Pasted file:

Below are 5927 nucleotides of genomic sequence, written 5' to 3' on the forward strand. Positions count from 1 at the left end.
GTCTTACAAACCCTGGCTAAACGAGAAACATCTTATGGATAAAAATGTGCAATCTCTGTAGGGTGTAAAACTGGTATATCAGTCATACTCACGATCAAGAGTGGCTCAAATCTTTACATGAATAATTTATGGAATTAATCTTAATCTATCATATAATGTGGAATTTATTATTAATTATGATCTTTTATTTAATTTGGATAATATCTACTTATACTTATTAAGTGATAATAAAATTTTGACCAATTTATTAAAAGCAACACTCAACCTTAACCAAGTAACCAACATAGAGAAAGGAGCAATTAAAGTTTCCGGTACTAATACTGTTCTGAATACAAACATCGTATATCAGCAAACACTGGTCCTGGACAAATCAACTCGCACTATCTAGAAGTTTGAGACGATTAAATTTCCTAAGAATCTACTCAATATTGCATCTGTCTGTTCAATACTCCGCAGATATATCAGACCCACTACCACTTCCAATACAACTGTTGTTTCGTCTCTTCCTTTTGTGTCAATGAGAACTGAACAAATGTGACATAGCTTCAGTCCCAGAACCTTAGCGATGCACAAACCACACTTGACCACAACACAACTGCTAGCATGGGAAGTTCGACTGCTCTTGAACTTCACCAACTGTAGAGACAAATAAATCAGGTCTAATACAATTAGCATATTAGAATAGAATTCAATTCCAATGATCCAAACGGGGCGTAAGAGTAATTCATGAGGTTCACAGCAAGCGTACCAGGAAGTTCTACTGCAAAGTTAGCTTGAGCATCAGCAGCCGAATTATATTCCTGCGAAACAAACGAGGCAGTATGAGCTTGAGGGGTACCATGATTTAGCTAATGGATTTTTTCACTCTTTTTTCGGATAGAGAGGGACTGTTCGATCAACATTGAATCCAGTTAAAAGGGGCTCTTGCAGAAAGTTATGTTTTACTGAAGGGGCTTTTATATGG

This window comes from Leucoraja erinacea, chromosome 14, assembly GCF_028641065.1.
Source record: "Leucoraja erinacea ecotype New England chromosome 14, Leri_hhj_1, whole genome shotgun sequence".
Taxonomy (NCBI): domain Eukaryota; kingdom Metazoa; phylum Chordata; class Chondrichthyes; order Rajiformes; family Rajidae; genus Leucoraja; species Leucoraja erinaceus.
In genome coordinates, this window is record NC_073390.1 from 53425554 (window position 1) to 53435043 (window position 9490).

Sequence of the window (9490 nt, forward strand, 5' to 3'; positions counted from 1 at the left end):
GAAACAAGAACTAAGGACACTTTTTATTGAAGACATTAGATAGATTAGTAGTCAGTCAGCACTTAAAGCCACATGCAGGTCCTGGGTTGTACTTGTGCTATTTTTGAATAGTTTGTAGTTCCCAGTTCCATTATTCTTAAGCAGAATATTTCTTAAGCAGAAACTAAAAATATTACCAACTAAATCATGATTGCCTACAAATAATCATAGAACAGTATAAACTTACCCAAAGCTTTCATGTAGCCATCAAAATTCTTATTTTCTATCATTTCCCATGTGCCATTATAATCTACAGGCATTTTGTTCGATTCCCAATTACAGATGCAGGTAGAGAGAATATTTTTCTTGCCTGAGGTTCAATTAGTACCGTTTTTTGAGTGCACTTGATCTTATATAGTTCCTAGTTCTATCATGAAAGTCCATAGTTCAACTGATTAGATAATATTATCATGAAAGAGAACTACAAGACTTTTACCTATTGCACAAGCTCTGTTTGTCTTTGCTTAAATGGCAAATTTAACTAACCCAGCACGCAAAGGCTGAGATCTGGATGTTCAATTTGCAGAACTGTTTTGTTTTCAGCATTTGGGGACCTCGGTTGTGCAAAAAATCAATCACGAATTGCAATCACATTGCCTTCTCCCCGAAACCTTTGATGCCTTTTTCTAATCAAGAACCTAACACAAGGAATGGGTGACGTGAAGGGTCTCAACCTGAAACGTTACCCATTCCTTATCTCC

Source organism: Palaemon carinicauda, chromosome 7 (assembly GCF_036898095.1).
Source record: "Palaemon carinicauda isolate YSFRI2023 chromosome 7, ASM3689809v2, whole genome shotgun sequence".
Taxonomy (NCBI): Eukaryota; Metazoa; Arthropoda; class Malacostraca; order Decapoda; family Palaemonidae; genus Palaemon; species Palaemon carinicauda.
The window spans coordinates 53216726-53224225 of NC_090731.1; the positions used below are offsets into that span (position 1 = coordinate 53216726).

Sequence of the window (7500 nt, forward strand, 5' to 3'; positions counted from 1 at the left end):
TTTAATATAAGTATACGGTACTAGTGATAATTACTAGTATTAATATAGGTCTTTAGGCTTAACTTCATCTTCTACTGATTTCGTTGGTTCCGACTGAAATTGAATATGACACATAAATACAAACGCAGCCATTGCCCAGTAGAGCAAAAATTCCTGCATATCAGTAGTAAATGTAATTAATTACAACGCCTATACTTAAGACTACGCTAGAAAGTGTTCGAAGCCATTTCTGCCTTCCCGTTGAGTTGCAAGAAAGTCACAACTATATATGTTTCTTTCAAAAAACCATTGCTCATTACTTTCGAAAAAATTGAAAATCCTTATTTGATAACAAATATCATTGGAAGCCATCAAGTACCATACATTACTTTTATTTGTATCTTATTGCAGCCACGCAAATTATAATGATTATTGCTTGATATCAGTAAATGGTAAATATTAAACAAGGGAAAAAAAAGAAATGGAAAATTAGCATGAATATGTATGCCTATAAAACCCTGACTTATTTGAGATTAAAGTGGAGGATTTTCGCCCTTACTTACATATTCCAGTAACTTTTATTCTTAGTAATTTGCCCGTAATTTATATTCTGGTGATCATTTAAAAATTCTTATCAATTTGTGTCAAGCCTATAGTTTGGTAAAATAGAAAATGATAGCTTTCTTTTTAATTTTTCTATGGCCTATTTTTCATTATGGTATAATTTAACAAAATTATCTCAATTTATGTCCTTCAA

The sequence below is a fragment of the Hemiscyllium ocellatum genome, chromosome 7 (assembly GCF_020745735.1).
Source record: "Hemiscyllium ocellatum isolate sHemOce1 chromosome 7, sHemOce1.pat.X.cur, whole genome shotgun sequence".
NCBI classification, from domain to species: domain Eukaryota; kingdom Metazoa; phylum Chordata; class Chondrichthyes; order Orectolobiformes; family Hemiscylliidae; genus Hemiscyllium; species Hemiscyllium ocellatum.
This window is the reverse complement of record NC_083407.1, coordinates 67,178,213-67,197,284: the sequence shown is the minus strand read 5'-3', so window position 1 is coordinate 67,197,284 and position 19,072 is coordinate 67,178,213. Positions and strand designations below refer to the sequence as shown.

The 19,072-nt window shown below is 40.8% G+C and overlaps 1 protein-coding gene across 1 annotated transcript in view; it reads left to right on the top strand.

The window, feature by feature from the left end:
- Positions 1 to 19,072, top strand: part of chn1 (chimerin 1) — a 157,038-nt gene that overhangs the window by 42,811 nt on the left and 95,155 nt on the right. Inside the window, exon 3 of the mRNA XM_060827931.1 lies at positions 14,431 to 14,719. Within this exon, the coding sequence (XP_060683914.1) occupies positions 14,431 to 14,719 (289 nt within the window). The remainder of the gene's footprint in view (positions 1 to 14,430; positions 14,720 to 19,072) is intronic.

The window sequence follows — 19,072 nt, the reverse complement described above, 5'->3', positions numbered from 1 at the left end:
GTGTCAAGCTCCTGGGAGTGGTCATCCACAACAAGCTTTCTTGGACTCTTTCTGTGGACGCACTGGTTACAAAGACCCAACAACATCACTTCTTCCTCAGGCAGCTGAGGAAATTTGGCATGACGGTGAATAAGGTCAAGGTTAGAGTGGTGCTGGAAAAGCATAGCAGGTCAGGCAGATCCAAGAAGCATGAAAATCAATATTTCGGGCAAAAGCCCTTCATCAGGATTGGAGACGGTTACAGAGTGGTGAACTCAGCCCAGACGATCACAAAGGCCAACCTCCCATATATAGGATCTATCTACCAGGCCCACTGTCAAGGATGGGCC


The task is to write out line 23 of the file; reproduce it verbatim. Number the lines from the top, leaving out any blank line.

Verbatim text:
GTGTCAAGCTCCTGGGAGTGGTCATCCACAACAAGCTTTCTTGGACTCTTTCTGTGGACGCACTGGTTACAAAGACCCAACAACATCACTTCTTCCTCAGGCAGCTGAGGAAATTTGGCATGACGGTGAATAAGGTCAAGGTTAGAGTGGTGCTGGAAAAGCATAGCAGGTCAGGCAGATCCAAGAAGCATGAAAATCAATATTTCGGGCAAAAGCCCTTCATCAGGATTGGAGACGGTTACAGAGTGGTGAACTCAGCCCAGACGATCACAAAGGCCAACCTCCCATATATAGGATCTATCTACCAGGCCCACTGTCAAGGATGGGCC